The disable-javascript attribute excludes the JavaScript <link> elements that I don’t need.

The badges and icons attributes enable the icons in the footer.

I don’t want to mix my source files (*.txt) with my output files (*.html) so I use --out-file site/… to place the generated HTML in the site/ sub-directory which also contains the style/ sub-directory for CSS, the images/ sub-directory for images, and any other non-generated linked resources.

For a single-purpose website, the standard AsciiDoc output would be quite adequate.

Custom site

I wanted a number of enhancements to the pages, such as a standard banner with links to the site home page, and a custom footer. I created a xhtml11.conf file in the conf/ directory and added [header] and [footer] sections, originally copied from the default templates in /etc/asciidoc/xhtml11.conf.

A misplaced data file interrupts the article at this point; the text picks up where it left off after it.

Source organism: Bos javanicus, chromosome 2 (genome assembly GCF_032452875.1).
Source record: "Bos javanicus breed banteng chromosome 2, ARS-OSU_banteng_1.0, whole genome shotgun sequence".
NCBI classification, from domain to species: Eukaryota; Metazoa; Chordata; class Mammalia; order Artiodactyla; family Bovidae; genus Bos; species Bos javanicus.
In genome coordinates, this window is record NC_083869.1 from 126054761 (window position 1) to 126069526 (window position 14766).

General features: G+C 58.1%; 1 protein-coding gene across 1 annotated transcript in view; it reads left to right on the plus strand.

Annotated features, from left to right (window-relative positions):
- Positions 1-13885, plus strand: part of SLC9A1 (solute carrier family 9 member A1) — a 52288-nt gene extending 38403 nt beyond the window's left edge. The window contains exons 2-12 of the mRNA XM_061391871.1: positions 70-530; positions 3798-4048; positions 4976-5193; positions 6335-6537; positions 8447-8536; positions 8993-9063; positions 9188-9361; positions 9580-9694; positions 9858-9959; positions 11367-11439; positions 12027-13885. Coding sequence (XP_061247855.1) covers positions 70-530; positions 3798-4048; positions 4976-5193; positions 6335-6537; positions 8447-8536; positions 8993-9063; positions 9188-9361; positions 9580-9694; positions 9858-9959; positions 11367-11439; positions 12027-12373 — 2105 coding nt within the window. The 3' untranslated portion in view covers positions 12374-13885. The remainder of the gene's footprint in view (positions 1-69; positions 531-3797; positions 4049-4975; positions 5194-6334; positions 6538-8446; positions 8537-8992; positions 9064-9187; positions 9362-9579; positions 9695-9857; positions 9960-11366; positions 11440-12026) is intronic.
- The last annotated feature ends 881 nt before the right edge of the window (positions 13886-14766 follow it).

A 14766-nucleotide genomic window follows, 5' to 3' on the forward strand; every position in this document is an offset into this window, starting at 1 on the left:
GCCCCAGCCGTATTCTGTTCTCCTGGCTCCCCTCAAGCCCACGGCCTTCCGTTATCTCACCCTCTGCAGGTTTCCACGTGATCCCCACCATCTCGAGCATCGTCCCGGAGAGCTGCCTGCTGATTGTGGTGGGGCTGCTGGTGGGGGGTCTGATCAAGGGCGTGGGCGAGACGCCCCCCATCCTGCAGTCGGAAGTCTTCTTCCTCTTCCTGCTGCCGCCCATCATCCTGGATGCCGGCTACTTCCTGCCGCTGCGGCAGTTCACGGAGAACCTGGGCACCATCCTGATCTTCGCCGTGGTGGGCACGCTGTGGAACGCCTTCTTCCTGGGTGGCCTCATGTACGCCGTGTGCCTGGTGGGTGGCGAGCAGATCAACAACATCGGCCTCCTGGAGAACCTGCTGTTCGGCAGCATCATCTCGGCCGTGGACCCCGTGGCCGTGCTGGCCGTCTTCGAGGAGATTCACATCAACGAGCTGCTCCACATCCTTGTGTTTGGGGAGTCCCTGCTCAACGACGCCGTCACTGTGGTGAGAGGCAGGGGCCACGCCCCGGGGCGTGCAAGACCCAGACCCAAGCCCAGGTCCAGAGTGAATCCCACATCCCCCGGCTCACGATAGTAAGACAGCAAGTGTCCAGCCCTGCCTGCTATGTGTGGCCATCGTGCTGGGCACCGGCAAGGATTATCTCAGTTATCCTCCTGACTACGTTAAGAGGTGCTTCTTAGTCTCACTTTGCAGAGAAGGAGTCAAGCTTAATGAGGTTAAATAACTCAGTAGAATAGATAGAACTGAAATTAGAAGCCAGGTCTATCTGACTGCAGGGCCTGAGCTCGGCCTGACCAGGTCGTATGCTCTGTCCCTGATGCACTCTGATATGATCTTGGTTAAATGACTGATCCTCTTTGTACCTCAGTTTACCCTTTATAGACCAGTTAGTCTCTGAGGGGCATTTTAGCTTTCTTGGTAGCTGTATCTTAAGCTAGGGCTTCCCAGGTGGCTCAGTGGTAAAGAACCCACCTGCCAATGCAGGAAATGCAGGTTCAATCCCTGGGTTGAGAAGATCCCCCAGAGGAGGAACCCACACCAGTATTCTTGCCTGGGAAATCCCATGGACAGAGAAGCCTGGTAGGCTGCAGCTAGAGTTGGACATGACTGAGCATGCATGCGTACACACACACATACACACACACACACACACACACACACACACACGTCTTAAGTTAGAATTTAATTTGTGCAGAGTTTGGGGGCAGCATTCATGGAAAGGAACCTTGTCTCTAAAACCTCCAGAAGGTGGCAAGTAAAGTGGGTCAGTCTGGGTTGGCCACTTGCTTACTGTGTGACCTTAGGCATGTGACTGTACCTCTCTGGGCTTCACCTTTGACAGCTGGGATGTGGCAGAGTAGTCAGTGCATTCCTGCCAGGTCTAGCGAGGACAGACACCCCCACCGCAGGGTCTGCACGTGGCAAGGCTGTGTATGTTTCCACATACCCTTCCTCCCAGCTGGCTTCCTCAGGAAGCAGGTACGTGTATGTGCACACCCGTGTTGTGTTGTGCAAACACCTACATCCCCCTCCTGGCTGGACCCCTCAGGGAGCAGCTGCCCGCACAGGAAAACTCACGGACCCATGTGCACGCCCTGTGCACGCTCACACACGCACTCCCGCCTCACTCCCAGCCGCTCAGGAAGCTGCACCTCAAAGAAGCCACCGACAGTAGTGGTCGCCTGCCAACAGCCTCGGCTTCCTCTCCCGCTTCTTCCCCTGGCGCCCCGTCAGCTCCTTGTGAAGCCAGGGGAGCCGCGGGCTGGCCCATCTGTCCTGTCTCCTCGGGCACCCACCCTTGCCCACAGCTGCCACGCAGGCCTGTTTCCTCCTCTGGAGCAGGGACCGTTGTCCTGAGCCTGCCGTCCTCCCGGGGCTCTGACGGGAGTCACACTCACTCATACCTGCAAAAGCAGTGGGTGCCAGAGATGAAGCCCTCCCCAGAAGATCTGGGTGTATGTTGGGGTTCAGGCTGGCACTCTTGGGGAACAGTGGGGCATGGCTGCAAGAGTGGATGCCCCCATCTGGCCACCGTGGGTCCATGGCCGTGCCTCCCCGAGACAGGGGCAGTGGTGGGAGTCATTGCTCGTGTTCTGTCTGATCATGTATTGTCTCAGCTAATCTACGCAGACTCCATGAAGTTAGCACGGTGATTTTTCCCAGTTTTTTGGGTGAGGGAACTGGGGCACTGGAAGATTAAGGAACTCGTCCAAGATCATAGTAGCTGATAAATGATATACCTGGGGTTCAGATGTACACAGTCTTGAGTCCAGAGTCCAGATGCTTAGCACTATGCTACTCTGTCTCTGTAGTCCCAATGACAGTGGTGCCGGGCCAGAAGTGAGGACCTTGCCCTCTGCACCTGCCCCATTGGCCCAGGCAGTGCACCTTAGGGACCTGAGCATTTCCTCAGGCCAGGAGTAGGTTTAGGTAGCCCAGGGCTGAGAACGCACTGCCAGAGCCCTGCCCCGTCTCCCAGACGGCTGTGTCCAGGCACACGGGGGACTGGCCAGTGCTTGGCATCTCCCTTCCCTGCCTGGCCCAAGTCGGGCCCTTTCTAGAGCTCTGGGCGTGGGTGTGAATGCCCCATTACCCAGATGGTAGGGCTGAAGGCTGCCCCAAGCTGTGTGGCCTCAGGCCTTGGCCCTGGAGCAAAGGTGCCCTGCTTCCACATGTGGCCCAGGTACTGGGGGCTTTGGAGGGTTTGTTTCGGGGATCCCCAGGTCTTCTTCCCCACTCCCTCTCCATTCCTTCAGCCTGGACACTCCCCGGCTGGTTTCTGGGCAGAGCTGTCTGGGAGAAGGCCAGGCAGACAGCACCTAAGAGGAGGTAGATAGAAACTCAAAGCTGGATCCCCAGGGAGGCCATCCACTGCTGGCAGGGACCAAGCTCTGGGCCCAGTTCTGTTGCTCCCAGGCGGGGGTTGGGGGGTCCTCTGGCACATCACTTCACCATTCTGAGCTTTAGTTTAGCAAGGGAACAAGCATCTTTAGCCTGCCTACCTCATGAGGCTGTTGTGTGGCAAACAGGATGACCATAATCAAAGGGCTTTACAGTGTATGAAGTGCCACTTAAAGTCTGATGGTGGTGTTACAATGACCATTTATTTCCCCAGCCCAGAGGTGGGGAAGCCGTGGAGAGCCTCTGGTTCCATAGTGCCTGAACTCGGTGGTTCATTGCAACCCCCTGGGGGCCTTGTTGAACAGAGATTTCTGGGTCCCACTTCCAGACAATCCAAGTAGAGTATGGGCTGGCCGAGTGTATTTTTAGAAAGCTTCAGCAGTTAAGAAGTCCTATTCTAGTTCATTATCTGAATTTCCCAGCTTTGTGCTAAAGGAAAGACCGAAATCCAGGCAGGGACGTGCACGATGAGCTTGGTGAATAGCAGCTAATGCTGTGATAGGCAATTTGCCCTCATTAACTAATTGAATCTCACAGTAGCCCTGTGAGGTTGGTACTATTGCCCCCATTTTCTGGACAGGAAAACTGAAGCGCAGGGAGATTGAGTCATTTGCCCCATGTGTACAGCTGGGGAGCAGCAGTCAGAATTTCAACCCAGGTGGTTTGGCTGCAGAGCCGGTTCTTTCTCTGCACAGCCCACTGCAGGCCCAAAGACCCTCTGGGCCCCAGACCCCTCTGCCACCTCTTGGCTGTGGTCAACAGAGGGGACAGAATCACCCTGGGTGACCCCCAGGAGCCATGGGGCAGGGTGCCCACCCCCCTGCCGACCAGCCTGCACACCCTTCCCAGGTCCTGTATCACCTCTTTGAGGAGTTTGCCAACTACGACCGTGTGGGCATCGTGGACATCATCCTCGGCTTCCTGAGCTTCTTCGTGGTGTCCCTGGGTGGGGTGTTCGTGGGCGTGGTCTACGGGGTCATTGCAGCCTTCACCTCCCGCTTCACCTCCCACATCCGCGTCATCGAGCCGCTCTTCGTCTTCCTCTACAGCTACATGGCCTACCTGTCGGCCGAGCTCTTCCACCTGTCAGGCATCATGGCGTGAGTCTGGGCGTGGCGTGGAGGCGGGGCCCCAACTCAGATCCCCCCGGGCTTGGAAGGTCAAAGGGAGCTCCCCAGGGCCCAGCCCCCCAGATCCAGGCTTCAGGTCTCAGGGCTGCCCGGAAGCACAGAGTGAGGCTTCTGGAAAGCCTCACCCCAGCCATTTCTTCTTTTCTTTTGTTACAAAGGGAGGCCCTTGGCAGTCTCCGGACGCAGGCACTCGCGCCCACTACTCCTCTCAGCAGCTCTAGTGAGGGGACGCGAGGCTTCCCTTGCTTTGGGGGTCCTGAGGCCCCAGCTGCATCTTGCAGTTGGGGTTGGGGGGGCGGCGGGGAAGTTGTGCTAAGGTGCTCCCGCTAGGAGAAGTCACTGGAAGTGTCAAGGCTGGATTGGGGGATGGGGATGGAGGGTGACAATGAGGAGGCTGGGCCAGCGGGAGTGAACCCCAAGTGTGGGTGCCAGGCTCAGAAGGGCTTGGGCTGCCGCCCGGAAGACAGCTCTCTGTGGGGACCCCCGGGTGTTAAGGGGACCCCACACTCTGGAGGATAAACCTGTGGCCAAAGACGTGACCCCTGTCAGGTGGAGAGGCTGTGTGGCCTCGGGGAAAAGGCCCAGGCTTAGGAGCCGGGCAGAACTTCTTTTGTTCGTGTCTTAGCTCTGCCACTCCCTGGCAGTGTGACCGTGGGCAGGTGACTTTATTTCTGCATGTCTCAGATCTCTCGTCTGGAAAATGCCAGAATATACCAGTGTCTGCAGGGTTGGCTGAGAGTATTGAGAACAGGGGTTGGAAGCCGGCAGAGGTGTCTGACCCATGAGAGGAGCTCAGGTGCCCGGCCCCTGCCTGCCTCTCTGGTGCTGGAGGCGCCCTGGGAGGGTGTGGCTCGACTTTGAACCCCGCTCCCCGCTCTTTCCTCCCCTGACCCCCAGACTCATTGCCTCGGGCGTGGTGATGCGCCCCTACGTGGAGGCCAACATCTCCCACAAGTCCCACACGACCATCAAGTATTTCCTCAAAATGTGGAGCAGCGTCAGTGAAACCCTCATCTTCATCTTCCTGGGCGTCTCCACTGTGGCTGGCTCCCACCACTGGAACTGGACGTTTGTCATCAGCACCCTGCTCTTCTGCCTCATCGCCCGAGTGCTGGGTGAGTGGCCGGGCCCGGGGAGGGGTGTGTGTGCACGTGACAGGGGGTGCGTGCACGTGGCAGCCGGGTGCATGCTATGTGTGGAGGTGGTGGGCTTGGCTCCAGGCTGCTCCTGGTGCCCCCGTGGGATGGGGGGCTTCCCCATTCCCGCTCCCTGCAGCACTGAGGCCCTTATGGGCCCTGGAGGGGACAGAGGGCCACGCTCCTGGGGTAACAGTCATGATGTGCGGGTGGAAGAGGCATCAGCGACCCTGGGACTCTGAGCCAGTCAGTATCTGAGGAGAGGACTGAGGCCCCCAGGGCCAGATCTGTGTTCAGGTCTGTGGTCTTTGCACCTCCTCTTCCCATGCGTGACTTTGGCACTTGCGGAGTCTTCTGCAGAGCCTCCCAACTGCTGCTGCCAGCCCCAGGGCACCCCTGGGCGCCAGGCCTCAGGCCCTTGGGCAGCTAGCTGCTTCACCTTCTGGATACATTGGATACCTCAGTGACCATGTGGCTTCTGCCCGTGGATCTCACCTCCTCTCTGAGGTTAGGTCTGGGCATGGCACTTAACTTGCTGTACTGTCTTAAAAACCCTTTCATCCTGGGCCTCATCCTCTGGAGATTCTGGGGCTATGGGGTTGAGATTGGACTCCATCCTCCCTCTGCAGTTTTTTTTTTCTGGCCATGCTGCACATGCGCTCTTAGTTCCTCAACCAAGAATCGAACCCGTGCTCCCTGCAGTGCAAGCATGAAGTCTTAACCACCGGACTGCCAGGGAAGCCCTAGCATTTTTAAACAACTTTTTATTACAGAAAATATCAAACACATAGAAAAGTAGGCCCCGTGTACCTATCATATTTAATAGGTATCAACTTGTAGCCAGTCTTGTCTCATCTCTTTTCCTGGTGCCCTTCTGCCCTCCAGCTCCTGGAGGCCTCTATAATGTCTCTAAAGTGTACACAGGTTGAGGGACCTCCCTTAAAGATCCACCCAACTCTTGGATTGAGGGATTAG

Mostly I just cut out stuff I didn’t need (relating to JavaScript, manpage output, etc). Instead of embedding my header navigation links in the [header] template, I put them in a separate _banner.html HTML fragment which I include in the header using the include::_banner.html[] macro.

In the banner, I want to set the class of a link if I am on the page being linked. To do this I used the regex conditional attribute:

<a class="{infile@.*index.txt:currentpage:otherpage}" ...>Home</a>

which says: if the file being processed ({infile}) ends with index.txt then set the class to "currentpage" else to "otherpage". If do this with every link in the banner, changing the regex as appropriate. I can them put some CSS in my custom.css stylesheet to indicate when I am on the current page.